|John at his senior prom with the cane he designed and painted.|
Thirty-three years ago today, my oldest son, John at age eighteen died of cancer. I wrote about his death on Writers Who Kill last year. But I didn't write how his death led me to become a writer.
All writers have a back story of what led them to become a writer. This past weekend I went to a writers' workshop event at Lakeland College with my friend Laura. One of the workshops I attended was on writing mysteries. The presenter was a young woman, who admitted in her introduction that she'd never read books until someone gave her a copy of the first Twilight book. Then she saw the author being interviewed on Oprah, and saw a similarity between the author and herself; they both had three small children. Her next thought was this could be a way to earn money while staying at home with her children. So she went to Google to find out how to write a book since she had no idea how to do that. I'm not sure why she chose cozies instead of paranormal, but apparently the instructions were to read everything you could on your chosen genre. Once she thought she knew all there was to know about writing a book, she started writing. She admitted to getting lots of rejections, but finally one of the four or more books she wrote got the attention of a new small publisher, who said they'd take it if she made a lot of major changes. Now her first book is out and she feels qualified to teach a class called "Cozy Mystery Writing." Can you see my eyes rolling?
My back story is quite different. I've been a life-long voracious reader of books of all types, but especially mysteries because I like trying to solve the puzzle of who done it. But I hadn't thought of actually writing a book until some years after John died. His death was the catalyst that led me to becoming a writer, but I went down that path slowly.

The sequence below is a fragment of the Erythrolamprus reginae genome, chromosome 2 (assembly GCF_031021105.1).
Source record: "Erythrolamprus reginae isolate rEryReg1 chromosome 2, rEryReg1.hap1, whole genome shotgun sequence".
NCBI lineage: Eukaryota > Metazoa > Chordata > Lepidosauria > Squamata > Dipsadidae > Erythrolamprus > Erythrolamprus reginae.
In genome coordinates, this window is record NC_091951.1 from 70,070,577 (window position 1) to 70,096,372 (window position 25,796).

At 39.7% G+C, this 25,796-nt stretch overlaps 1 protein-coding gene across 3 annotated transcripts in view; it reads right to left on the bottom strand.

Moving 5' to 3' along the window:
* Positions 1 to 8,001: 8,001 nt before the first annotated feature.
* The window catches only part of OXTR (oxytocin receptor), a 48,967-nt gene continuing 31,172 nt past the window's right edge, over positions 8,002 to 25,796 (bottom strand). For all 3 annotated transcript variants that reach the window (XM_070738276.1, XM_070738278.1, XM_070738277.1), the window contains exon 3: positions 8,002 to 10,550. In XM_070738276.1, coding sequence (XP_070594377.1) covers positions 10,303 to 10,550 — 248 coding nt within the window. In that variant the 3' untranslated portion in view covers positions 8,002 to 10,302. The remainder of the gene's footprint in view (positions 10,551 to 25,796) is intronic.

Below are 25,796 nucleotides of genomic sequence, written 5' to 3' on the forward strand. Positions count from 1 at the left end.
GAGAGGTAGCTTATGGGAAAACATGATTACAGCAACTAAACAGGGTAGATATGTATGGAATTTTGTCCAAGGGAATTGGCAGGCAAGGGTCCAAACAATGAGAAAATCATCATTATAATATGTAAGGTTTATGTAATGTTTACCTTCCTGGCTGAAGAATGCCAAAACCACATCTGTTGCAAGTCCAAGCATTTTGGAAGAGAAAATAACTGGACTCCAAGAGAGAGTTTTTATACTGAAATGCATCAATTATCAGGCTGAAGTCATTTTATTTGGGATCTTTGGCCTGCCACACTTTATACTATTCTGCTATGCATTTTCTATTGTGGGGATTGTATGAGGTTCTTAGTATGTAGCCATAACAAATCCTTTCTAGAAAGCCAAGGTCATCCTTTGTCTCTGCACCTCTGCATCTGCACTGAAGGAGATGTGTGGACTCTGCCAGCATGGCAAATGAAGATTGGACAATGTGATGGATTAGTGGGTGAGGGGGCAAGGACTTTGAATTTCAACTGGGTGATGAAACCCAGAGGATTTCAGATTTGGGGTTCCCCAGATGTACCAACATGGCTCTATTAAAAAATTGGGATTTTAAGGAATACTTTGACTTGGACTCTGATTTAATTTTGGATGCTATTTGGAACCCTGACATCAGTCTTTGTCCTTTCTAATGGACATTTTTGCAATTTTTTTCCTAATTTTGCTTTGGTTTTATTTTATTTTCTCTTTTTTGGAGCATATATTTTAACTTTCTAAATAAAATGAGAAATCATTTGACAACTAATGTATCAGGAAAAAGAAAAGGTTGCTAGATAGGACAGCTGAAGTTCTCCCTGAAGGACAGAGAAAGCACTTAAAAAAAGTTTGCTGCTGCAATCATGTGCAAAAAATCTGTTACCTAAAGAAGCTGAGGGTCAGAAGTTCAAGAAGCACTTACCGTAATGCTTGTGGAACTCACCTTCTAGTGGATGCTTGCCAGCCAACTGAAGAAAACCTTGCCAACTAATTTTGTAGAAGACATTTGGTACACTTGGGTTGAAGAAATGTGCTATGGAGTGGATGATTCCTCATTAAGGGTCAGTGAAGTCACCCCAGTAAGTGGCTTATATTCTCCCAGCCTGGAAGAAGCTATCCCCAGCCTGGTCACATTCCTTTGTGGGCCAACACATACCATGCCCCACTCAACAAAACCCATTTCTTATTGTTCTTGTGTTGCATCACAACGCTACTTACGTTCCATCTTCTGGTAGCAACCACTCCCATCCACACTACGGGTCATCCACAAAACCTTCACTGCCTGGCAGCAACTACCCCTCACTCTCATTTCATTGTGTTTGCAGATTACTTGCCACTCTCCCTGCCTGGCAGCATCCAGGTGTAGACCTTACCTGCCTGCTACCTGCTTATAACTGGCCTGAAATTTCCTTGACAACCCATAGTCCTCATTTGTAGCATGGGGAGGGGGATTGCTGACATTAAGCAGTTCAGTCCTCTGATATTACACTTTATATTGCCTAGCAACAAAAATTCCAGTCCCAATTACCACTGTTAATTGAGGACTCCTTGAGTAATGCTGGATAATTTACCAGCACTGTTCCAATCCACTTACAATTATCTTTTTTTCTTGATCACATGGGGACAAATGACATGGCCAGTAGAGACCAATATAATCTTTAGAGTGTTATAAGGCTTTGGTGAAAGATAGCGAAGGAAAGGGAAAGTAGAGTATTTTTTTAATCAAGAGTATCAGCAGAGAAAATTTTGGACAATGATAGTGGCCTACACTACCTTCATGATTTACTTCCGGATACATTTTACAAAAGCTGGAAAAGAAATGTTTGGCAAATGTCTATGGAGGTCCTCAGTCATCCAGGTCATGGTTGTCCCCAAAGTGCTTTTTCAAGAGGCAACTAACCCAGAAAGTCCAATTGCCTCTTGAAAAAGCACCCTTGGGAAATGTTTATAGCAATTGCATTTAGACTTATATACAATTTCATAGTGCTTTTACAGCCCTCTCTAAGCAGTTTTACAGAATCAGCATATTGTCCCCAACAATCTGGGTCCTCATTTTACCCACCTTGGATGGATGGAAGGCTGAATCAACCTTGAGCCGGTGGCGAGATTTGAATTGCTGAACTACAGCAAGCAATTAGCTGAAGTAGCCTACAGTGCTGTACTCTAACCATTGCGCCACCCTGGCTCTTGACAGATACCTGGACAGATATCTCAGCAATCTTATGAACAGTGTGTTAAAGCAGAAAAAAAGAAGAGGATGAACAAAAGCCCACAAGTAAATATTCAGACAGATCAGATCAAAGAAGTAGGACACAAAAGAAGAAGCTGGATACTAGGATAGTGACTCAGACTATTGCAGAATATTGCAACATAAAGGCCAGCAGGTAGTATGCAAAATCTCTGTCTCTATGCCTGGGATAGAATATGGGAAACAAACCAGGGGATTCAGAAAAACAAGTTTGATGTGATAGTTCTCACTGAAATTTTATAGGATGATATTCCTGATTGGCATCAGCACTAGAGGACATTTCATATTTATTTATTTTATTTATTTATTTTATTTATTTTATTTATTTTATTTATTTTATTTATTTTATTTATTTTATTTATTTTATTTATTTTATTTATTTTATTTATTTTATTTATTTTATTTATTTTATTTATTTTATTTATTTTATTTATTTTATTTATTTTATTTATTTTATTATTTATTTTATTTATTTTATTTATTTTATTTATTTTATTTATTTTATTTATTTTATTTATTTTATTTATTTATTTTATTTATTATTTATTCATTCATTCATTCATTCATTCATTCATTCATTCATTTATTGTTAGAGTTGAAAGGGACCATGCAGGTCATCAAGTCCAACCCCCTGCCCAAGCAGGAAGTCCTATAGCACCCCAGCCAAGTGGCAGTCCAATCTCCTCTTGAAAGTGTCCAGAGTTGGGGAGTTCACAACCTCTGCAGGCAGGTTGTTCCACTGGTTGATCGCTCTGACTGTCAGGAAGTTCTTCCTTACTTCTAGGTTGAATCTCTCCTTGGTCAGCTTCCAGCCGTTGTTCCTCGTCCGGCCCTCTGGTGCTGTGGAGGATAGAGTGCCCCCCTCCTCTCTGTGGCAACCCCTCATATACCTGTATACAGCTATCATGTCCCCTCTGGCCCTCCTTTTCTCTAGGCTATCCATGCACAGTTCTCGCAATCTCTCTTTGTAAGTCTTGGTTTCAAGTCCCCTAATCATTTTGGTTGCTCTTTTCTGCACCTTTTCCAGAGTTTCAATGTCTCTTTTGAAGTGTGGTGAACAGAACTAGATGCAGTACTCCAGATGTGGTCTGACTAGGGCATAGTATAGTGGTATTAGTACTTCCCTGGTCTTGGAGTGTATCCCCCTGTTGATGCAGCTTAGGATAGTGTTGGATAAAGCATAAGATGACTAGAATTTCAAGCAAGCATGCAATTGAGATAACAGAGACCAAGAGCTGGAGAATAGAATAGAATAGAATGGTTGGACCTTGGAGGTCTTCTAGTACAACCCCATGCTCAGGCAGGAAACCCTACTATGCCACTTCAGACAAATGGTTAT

Harriet Sarnoff Schiff, author of The Bereaved Parent writes "There appears to be a great need to create something after a child dies . . .In general, most men and women, even those who have done nothing of the sort before, turn to some creative endeavor to help ease their grief . . ." I decided to become a teacher, a profession that involves creativity. So twenty-five years after I graduated from high school, I entered college for the first time. Schiff also writes of herself, "I was no longer afraid to attempt things . . . after all I had survived the death of my son." I wouldn't be honest if I didn't admit to some trepidation, but that soon passed, and I found the academic world exciting and gratifying. My first English professor, Vivian Pemberton, suggested I submit an essay I'd written on the death of my son to the campus's literary journal. I did and from then on I submitted poetry for each issue and it was always accepted. I took an overload every semester after the first one so I could fit in extra literature and writing classes not required for my degree. I wrote a lot of poetry in those years and also enjoyed writing essays and research papers. In fact, I enjoyed it so much that while teaching I went on to get a Masters in English, not needed for anything but my enjoyment and a slight raise in pay. And when that was done, with the encouragement of one of my sisters, I started writing a mystery. I'd been considering it for quite a while, but never got around to it since teaching requires a lot of time and energy. It wasn't long before mystery writing became much of who I am. If it's not actively on my mind, it's still lurking on the edges as I plot and create characters. Yes, I still write poetry, especially one for my son each year to be placed in our local newspaper in memory of him.
It's a cliche' to say "When life gives you lemons, make lemonade," but sometimes a cliche' says it best. John's death wasn't the only lemon that's come my way, but once I get over the devastation of whatever awful thing happens (not that I ever forget it), as a survivor I somehow manage to overcome it and make metaphorical lemonade through my writing.
What led you to writing?
If you're not a writer, what led you to what you're doing now?